Dribbble is a huge social media platform, used by all types of designers to share their work, get inspiration from and build their design portfolio.
The moment you land on the home page you start seeing all types of digital work from creative people all over the world. May it be graphics, mobile apps, websites, interaction designs, illustrations, everything is under one roof, right in front of you to feast your eyes.
But when you look closer, underneath these glamorous shots and rebounds, animations and illustrations, there lies an inherent problem that most people fail to recognize.
And it can be seen in it’s most amplified manner when we look for people who are on Dribbble to primarily showcase their UI/UX skills.
So, what’s this problem?
When you try to look for designers showcasing mobile apps, websites, and their UI/UX skills on Dribbble, this is what you see.
Most designers showcasing only the 2-3 final screens of their product as part of their design portfolio.
The big problem in such a case is that we have no context and background of the design. We’re only seeing the end result which had a very long process behind it to reach where it is. A design process for any set of screens includes ideation, information architecture, wireframing, design exploration, and then the final design. Understanding this design process of a designer is very important for a prospective client to understand the designer’s abilities to solve a problem, his thought process behind the choices that he made, and the approach that he took that led to the final design.
And how Dribbble is structured as a social media platform, it is very difficult or almost impossible for a designer to showcase his entire process in detail or even step by step. So what ends up happening is that a lot of designers just straight up skimp the thorough design process for a product and just put up 2-3 screens without thinking from a macro perspective of how these screens will fit in on an actual 200 screen project.
And this, in turn, allows them to churn out multiple designs per week to upload on the platform and they get rewarded with followers for their regular day to day uploads. Outsider people who don’t have significant design insights would think that a designer with so many likes and followers must be a good designer, but that necessarily won’t be the case. Being perceived as a good designer shouldn’t be a popularity contest!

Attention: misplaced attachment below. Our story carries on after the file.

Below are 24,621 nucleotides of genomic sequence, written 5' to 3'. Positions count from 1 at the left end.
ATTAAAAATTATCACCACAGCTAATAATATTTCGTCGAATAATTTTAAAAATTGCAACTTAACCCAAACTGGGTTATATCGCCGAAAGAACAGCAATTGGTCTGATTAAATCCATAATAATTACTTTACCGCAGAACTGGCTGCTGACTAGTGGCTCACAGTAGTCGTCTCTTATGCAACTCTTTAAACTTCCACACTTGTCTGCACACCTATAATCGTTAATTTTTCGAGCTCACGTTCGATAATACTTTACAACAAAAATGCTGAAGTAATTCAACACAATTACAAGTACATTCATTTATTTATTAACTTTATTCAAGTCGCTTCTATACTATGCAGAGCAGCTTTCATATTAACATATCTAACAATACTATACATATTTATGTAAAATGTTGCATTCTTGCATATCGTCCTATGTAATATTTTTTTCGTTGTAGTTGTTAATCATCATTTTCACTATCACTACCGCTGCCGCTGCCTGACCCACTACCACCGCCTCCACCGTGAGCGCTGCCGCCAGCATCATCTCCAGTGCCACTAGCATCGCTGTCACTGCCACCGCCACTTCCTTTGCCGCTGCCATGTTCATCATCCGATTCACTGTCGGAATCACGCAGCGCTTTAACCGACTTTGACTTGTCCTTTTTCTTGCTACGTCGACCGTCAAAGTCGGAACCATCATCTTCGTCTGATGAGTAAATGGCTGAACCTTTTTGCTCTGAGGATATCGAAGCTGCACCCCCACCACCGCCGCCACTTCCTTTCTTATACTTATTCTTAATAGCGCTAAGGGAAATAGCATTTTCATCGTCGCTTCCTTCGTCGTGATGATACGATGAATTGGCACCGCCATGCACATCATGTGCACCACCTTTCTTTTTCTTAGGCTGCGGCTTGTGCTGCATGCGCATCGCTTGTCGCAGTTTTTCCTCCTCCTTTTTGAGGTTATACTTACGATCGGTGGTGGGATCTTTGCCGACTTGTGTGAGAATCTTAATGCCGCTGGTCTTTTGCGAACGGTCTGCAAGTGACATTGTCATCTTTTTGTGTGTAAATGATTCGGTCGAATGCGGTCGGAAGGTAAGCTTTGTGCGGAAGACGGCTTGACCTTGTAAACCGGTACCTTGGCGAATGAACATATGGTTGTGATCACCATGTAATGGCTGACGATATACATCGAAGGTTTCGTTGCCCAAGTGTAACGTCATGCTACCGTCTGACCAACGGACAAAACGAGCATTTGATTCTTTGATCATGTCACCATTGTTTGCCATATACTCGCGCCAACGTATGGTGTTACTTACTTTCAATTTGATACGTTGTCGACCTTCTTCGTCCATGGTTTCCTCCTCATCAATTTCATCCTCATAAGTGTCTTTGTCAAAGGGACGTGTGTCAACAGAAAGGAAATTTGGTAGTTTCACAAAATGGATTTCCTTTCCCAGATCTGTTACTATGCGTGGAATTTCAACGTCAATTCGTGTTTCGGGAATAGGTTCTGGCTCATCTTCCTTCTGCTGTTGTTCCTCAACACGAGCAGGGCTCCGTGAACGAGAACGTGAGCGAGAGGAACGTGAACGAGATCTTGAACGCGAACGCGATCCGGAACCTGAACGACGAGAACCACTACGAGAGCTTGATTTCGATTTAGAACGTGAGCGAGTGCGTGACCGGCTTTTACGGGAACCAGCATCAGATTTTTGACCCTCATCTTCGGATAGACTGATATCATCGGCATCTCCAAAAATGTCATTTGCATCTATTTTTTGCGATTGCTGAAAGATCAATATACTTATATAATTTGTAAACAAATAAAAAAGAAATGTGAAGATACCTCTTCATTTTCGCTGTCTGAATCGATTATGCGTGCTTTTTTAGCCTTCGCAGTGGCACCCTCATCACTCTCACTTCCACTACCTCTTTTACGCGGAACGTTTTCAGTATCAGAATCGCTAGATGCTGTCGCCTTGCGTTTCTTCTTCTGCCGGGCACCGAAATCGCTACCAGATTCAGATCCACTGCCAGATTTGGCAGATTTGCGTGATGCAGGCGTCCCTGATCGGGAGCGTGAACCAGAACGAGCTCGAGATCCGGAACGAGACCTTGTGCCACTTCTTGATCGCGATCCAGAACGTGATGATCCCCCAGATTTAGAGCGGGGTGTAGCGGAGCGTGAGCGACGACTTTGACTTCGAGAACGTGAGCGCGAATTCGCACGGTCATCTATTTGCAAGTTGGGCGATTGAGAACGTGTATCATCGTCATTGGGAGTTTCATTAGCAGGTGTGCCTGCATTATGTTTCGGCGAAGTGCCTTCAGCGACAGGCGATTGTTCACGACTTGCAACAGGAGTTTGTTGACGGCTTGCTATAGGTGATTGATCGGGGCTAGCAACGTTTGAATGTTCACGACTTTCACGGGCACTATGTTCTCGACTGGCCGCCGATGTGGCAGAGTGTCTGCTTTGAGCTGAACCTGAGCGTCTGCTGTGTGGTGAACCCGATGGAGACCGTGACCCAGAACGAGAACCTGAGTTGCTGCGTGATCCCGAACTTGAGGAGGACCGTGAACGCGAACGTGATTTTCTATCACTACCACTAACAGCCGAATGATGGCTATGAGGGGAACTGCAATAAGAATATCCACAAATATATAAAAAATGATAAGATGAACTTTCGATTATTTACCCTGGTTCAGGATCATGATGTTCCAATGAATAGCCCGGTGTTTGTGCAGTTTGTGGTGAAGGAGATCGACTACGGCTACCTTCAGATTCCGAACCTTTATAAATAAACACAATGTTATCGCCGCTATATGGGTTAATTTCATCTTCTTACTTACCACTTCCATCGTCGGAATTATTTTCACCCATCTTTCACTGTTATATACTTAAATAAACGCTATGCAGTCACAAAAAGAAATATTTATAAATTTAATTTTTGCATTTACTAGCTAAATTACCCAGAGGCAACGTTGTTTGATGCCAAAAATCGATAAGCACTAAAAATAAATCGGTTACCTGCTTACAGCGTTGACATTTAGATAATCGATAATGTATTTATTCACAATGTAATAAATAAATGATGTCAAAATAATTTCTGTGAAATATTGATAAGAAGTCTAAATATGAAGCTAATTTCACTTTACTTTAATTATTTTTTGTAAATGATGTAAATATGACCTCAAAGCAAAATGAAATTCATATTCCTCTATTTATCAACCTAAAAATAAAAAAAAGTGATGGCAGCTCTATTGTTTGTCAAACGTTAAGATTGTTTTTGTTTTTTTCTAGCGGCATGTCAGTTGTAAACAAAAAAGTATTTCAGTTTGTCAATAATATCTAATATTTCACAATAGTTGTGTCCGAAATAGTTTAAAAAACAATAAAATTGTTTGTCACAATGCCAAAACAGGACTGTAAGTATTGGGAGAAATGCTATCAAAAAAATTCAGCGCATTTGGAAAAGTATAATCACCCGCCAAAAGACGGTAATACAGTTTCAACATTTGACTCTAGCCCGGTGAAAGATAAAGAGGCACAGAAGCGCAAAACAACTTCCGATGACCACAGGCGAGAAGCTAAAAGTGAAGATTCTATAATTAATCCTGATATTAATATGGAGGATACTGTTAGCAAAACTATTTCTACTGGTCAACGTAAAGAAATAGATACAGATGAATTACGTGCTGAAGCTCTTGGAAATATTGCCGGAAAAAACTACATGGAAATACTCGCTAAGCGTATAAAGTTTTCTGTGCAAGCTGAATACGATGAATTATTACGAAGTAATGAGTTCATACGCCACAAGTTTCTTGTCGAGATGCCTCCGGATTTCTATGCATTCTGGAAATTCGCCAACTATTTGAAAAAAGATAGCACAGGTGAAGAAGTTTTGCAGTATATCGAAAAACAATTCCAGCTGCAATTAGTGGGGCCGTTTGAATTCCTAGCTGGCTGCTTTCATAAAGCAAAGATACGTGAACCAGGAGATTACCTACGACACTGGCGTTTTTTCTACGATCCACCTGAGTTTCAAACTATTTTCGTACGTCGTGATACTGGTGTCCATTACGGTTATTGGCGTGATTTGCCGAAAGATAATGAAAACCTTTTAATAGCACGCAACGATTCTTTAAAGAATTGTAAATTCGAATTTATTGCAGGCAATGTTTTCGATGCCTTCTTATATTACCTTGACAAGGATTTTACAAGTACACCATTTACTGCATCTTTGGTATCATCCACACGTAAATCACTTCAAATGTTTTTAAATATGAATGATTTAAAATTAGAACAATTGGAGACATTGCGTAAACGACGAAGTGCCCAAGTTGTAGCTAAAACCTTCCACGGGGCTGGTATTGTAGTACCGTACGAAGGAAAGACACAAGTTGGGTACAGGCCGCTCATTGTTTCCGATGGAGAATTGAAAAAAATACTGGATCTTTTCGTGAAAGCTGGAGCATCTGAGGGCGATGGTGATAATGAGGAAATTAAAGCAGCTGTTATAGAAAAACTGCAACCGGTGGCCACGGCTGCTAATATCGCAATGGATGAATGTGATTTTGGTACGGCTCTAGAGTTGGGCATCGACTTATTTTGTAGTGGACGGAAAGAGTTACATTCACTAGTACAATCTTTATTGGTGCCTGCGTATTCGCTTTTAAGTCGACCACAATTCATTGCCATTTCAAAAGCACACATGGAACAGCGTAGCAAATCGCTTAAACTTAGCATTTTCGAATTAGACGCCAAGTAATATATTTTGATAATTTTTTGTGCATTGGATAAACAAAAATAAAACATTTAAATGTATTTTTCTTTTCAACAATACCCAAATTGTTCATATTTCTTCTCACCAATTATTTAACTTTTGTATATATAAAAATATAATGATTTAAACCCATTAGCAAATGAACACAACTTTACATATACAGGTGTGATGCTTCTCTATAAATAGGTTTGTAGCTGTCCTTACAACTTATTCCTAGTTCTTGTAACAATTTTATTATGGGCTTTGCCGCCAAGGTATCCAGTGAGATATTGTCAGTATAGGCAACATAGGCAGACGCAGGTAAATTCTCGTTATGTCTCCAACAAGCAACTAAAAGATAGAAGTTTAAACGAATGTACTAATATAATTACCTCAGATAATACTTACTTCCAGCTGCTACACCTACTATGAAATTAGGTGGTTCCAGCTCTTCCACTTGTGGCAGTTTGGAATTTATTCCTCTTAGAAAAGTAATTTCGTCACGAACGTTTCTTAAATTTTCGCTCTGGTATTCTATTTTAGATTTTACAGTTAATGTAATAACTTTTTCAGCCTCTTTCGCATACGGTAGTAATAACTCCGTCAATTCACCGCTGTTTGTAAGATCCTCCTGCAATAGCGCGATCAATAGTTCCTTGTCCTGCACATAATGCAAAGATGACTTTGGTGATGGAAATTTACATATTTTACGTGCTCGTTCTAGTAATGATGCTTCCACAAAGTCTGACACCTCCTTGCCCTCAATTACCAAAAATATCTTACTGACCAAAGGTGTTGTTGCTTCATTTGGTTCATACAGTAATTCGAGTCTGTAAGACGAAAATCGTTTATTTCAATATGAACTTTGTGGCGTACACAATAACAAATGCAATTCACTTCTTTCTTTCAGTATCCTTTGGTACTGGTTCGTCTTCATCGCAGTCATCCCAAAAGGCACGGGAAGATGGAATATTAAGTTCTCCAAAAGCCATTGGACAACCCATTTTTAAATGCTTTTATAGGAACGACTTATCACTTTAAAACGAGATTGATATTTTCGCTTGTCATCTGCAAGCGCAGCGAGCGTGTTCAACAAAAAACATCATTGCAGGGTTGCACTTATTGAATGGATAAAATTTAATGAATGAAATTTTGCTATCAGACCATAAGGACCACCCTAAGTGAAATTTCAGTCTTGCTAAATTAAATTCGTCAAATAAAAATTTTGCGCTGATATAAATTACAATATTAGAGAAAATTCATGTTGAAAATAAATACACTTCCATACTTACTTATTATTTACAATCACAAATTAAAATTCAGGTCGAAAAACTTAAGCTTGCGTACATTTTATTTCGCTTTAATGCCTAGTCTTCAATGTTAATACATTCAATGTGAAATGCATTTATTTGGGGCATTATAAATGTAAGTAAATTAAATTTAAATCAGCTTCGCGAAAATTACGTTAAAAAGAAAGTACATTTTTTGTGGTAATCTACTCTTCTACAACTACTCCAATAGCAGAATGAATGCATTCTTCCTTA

And also, now Dribbble is mostly filled up with such UI/UX designs that are very artsy, beautiful, and pleasing to look at but lack the depth that it needs to have to do what it’s supposed to do – solve a problem.
“Good UI can only take a product 2 miles ahead of its competitors but a good UI with equally good UX backing it up can take a product 20 miles ahead of its competition.”
We as designers are supposed to be problem solvers first, then pixel pushers.
Another problem that arises due to this is that we as designers tend to take inspiration for our creative work from places like Dribbble to incorporate contemporary design trends into the products we are making. But then we mostly we stumble on such designs which aren’t thought through or had a process behind them.
Such design trends cannot be implemented into actual systems due to many technical reasons like display resolutions, aspect ratios, hardware restrictions accessibility guidelines, and so on.
So, what you as a prospective client can look for in a designer to properly judge his skills?
Look for a designer who chooses his personal website as a portfolio where he showcases his designs along with the entire process that it took to reach there, which in turn will make you understand his problem-solving abilities and the thought process behind his design choices.
And, next time while looking for a designer keep in mind the above points and ask yourself,
“Do you want a designer who can create pretty designs or a designer who can create pretty designs and prettier user experiences resulting in better sales?”